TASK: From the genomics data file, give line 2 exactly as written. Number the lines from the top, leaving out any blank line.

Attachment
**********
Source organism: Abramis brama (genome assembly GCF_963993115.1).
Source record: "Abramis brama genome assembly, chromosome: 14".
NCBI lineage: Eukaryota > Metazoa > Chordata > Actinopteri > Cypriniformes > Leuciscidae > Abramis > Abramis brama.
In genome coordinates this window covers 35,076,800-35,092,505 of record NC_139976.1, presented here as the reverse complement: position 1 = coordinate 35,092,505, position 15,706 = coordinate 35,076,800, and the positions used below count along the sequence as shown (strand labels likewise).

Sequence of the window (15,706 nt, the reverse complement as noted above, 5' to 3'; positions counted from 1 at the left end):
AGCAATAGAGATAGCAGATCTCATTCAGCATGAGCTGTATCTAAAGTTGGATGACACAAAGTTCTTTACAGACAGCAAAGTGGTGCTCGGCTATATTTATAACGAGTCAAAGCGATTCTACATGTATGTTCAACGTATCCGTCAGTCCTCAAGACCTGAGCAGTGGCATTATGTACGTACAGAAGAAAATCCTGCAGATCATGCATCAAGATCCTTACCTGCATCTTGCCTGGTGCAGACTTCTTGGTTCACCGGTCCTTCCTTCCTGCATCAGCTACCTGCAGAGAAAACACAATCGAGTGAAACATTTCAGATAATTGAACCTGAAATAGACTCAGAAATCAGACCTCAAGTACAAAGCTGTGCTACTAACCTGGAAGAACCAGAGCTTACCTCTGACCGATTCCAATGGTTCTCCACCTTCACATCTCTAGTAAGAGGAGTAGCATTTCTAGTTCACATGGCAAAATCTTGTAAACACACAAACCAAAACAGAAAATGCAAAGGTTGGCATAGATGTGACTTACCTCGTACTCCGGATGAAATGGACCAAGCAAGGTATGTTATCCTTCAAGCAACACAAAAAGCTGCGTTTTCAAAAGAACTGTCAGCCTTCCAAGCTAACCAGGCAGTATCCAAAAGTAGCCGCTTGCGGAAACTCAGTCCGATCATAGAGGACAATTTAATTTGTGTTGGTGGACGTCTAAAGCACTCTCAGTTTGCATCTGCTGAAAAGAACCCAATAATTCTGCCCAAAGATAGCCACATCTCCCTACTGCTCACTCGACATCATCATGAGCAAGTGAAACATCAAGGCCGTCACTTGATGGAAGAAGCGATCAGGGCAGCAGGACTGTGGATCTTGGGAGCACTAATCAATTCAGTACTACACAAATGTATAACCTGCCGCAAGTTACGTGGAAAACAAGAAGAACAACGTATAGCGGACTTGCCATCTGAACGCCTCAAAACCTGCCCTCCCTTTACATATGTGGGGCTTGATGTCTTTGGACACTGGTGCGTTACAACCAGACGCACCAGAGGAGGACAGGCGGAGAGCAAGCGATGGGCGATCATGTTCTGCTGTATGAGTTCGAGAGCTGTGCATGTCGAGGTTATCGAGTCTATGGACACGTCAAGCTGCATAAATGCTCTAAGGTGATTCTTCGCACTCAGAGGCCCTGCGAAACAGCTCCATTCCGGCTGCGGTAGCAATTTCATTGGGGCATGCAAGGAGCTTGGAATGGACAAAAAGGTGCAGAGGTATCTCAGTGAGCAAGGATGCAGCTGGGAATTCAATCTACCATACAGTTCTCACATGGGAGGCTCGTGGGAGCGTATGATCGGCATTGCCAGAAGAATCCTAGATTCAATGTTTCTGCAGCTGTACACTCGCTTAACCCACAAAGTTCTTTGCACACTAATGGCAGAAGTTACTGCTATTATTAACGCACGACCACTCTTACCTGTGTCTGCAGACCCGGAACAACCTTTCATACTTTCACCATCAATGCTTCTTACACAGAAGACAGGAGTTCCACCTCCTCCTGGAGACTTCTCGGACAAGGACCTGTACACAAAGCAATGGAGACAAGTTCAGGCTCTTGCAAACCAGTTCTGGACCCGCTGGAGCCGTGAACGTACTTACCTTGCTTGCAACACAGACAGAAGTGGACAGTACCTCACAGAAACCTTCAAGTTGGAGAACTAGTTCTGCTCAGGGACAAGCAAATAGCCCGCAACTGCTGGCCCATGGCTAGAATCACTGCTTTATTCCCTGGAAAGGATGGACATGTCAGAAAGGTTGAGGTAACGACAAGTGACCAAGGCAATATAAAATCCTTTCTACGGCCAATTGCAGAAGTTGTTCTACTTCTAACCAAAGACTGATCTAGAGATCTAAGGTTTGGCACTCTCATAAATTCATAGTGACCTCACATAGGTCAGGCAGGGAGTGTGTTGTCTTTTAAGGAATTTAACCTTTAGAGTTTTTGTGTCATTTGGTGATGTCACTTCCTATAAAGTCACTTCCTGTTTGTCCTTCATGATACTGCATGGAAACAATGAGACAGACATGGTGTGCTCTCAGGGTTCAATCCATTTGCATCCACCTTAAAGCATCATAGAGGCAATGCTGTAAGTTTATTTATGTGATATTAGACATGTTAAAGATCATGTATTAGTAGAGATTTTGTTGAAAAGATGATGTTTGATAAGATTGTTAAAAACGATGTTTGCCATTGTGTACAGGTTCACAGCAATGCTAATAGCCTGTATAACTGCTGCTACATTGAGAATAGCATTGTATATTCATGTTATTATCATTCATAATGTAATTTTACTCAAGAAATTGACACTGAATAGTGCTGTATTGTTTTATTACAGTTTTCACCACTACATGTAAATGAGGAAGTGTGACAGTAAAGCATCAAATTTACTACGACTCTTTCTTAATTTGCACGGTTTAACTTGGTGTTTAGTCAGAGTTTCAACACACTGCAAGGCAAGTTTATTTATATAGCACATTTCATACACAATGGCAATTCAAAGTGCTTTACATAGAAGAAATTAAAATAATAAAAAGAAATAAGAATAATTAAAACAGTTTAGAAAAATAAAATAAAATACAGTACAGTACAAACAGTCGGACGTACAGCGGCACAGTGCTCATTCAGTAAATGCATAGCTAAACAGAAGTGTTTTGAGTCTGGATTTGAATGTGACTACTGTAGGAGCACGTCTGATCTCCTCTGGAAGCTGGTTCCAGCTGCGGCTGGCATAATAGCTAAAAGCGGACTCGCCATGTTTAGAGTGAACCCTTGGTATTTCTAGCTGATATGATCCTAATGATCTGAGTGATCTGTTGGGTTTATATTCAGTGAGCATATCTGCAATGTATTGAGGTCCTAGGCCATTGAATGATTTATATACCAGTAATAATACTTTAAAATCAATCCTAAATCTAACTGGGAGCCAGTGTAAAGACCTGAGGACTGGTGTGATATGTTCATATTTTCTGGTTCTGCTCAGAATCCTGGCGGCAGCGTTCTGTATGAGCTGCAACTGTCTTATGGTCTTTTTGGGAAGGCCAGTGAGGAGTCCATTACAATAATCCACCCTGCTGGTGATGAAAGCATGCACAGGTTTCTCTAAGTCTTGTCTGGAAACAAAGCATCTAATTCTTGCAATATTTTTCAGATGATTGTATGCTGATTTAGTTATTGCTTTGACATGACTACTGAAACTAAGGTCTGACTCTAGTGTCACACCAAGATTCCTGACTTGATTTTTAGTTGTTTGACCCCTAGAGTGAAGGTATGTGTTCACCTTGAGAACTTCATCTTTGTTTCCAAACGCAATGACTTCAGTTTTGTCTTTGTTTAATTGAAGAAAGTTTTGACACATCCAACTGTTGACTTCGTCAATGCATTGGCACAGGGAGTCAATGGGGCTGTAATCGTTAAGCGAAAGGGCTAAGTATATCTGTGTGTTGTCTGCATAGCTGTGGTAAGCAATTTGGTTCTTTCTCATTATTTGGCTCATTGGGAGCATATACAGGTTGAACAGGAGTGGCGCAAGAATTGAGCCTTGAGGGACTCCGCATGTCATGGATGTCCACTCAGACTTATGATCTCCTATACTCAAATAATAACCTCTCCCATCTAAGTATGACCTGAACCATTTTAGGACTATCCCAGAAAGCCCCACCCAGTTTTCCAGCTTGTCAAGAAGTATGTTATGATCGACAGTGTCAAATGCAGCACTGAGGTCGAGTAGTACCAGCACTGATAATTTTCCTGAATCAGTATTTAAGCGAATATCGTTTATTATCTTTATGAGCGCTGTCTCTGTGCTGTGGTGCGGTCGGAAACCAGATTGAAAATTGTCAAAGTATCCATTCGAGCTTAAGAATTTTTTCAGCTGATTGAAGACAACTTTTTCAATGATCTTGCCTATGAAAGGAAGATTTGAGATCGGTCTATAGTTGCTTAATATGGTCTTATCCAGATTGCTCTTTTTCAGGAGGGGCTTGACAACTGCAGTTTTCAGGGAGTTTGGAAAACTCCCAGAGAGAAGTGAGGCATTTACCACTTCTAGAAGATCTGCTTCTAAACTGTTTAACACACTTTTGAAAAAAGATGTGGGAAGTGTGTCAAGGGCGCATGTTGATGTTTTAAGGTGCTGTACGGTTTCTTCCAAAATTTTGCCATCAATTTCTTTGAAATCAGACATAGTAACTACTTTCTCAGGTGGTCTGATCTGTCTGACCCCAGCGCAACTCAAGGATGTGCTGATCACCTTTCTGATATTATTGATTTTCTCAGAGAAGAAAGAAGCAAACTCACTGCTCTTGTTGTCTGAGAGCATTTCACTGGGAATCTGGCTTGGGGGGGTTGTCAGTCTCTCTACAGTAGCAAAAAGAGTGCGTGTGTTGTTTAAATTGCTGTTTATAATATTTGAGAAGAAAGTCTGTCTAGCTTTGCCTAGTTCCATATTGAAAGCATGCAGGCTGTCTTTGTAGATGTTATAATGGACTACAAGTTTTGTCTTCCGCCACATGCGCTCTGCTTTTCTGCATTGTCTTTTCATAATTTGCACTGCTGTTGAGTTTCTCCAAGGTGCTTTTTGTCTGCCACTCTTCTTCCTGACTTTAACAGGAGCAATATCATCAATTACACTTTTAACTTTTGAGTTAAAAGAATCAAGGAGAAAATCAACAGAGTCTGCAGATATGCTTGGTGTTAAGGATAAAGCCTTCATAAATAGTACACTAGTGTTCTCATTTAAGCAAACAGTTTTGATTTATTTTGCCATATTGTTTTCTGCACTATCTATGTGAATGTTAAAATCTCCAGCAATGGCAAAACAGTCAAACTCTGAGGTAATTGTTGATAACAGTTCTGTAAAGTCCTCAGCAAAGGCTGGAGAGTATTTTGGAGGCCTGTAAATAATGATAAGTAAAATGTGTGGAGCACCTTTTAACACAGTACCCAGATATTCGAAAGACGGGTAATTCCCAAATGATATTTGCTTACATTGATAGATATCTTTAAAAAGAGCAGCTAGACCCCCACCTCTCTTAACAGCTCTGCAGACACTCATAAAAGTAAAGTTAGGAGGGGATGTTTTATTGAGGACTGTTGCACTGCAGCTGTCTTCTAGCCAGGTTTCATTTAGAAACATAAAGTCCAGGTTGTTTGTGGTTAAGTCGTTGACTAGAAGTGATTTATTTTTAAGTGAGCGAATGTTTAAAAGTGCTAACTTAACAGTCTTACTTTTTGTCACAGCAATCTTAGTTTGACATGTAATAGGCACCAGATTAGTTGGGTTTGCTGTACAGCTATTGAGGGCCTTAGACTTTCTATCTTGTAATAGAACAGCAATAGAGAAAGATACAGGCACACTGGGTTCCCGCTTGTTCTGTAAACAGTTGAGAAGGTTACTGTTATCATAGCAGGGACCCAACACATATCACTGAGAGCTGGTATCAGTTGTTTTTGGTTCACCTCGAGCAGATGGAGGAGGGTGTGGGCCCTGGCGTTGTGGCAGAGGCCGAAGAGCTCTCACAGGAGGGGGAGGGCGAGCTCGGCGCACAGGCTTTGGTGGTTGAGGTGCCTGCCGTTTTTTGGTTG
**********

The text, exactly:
Source record: "Abramis brama genome assembly, chromosome: 14".